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Action for Dental Health

Wisconsin FQHC Partners with Area Dentists to Bring Care to the Underserved

July 17, 2014

A Federally Qualified Health Center in Wisconsin plans to expand a three-month pilot project in which it contracts with two local dentists who provide care to underserved residents.

As a Federally Qualified Health Center (FQHC), NorthLakes Community Clinic receives grant funding from the federal Health Services and Resources Administration and qualifies for cost-based reimbursements from Medicare and Medicaid, according to NorthLakes Chief Executive Officer Reba Rice. FQHCs are required to provide care for underserved populations and operate on a sliding scale fee schedule for patients who are at or below 200 percent of the federal poverty level. 

One of NorthLakes’ six health center sites, located in Ashland, is home to a three-month pilot project in which the center contracts with two local dentists, according to Ms. Rice. Only patients at 100 percent of the poverty level are eligible to receive treatment from those dentists, she added.

“Eventually we’ll be able to expand that so that the dentists who contract with us will accept patients at 200 percent of the federal poverty level, but right now we don’t want to overwhelm them until we’re sure they have enough openings in their schedules to meet those needs,” said Ms. Rice.

NorthLakes also plans to expand its dental services by contracting with a third dentist, and potentially more.

Dr. Jeff Nehring, a dentist based in Mercer who is also a Wisconsin Dental Association trustee, is one of the dentists who contracts with NorthLakes. 

“It’s nice to have a full spectrum of services ready for these patients,” he said. “We can take care of their basic dental needs, and if they need medical treatment, they can also receive that from NorthLakes.”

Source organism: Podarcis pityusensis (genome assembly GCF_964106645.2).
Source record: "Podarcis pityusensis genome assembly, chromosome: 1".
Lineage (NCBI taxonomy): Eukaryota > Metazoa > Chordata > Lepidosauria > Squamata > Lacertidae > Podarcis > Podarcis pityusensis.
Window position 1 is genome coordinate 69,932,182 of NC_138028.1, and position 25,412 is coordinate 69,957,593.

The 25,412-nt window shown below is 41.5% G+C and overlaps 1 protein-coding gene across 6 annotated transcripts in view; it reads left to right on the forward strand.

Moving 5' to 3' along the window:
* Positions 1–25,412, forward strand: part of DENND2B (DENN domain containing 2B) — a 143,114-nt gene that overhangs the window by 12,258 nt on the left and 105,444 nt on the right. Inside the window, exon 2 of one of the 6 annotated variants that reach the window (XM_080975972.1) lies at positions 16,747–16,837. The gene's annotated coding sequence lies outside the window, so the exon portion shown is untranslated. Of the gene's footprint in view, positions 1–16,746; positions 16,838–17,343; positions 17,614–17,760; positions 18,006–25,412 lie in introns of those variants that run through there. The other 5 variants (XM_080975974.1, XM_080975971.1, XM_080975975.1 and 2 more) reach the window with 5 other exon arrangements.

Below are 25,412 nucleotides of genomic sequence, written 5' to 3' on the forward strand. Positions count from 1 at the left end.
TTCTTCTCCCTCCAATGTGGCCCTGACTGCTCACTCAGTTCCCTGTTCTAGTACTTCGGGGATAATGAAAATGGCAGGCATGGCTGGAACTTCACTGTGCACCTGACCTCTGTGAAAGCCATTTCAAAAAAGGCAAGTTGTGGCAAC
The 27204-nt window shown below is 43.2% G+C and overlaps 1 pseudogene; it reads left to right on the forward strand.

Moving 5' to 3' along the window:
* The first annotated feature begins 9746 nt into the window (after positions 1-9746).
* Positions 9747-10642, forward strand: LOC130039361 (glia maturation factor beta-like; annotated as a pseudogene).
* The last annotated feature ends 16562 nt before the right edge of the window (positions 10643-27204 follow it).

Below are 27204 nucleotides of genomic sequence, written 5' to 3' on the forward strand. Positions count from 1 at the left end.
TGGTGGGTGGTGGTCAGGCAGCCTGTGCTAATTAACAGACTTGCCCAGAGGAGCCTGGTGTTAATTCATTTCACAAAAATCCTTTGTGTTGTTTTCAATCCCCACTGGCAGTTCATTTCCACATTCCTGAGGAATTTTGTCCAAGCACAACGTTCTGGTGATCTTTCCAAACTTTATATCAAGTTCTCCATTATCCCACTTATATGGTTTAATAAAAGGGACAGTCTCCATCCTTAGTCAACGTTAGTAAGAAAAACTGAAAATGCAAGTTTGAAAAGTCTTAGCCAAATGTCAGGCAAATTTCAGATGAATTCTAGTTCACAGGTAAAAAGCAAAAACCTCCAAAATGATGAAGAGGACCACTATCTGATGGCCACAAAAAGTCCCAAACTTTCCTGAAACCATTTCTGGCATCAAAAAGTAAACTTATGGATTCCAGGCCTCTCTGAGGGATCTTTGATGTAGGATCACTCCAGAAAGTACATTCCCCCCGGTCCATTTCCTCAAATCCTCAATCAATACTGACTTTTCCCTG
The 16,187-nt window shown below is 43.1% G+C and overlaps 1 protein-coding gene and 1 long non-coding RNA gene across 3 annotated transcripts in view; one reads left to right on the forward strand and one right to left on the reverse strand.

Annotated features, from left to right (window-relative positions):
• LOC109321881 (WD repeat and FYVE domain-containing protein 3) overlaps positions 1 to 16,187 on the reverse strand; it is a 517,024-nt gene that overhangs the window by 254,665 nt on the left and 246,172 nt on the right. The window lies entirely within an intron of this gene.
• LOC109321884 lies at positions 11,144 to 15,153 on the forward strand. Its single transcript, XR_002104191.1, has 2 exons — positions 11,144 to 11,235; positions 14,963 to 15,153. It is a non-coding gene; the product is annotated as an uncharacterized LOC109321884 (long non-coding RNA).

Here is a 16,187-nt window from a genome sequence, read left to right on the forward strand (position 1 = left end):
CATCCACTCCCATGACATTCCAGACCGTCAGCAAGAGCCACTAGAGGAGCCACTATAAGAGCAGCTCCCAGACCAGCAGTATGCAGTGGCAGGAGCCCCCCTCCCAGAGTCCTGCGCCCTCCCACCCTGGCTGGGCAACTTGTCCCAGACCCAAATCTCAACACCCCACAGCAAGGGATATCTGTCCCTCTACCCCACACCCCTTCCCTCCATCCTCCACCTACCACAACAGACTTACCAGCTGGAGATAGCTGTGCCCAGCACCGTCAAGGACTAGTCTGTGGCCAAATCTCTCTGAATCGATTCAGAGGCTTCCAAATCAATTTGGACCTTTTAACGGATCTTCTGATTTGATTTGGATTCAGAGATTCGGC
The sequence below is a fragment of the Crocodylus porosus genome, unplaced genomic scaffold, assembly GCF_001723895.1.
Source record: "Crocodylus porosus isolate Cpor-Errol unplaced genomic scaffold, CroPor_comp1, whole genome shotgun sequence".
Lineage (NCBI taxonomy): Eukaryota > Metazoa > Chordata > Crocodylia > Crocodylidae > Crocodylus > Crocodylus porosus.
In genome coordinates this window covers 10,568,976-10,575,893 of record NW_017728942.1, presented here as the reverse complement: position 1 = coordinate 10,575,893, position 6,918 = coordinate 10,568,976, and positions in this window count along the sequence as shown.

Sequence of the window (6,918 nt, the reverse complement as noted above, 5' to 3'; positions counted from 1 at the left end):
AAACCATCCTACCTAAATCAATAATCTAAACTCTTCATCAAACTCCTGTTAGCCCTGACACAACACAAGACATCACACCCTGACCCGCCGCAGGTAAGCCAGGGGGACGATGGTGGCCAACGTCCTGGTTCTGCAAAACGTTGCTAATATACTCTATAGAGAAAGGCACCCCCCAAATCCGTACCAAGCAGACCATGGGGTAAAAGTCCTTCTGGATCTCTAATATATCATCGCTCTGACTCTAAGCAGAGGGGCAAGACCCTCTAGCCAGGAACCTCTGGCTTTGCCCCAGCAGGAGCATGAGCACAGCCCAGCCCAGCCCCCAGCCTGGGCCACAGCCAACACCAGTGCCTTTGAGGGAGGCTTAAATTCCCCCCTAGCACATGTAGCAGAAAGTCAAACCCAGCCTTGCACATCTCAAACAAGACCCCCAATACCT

The health center pays the dentists a set rate for each dental visit, and there are a limited number of services provided by the dentists within the program. The rate is based on the center’s dental costs per visit, and excludes the costs of all services for medical and behavioral health issues addressed at the center.

“I’m really excited about this model involving contracting because I think it will be a win-win for patients, the health center and the dentists,” said Ms. Rice. “You have to have a really firm relationship between the FQHC and the private practice, because everyone needs to share very candidly what is happening.”

This isn’t NorthLakes’ first pilot project that involves contracting with local dentists. In 2011, the health center contracted with three dentists (including the two in the current pilot), who were paid per procedure, based on a percentage of the reimbursement rate of the Delta Dental PPO plan.

Ms. Rice said she believes that FQHCs contracting with private practice dentists is a way to improve access to care for people who normally wouldn’t receive it.

“What we really want to do is create a replicable model,” she said. 

The American Dental Association promotes collaboration among dentists and FQHCs because these contracts help safety net facilities expand their capacity to provide care to underserved populations without increasing the clinics’ “bricks and mortar” expenses and staffing overhead. 

Patients benefit because quality care can be quickly and efficiently delivered, alleviating much of the backlog experienced by many health center dental programs.